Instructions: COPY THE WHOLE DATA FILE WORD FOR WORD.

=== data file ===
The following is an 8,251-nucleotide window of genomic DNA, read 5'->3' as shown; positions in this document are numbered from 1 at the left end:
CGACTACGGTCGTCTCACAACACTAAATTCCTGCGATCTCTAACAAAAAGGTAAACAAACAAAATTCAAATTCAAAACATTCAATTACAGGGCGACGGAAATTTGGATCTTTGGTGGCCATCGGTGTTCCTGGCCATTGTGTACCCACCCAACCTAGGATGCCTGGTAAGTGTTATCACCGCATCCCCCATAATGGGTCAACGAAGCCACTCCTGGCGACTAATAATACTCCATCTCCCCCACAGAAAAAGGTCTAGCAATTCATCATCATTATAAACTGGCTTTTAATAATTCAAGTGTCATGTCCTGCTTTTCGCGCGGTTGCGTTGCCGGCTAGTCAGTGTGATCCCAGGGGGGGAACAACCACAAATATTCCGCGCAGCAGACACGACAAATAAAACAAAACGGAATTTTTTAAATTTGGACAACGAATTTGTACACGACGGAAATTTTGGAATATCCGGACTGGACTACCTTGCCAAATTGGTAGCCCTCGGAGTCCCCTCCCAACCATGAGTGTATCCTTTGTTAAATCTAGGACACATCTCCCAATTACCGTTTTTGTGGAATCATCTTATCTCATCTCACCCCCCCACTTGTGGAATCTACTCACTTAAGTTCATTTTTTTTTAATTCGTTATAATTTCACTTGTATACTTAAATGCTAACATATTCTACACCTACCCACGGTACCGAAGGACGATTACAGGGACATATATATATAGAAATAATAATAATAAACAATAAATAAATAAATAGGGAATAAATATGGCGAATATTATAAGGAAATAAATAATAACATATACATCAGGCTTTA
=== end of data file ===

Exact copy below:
The following is an 8,251-nucleotide window of genomic DNA, read 5'->3' as shown; positions in this document are numbered from 1 at the left end:
CGACTACGGTCGTCTCACAACACTAAATTCCTGCGATCTCTAACAAAAAGGTAAACAAACAAAATTCAAATTCAAAACATTCAATTACAGGGCGACGGAAATTTGGATCTTTGGTGGCCATCGGTGTTCCTGGCCATTGTGTACCCACCCAACCTAGGATGCCTGGTAAGTGTTATCACCGCATCCCCCATAATGGGTCAACGAAGCCACTCCTGGCGACTAATAATACTCCATCTCCCCCACAGAAAAAGGTCTAGCAATTCATCATCATTATAAACTGGCTTTTAATAATTCAAGTGTCATGTCCTGCTTTTCGCGCGGTTGCGTTGCCGGCTAGTCAGTGTGATCCCAGGGGGGGAACAACCACAAATATTCCGCGCAGCAGACACGACAAATAAAACAAAACGGAATTTTTTAAATTTGGACAACGAATTTGTACACGACGGAAATTTTGGAATATCCGGACTGGACTACCTTGCCAAATTGGTAGCCCTCGGAGTCCCCTCCCAACCATGAGTGTATCCTTTGTTAAATCTAGGACACATCTCCCAATTACCGTTTTTGTGGAATCATCTTATCTCATCTCACCCCCCCACTTGTGGAATCTACTCACTTAAGTTCATTTTTTTTTAATTCGTTATAATTTCACTTGTATACTTAAATGCTAACATATTCTACACCTACCCACGGTACCGAAGGACGATTACAGGGACATATATATATAGAAATAATAATAATAAACAATAAATAAATAAATAGGGAATAAATATGGCGAATATTATAAGGAAATAAATAATAACATATACATCAGGCTTTA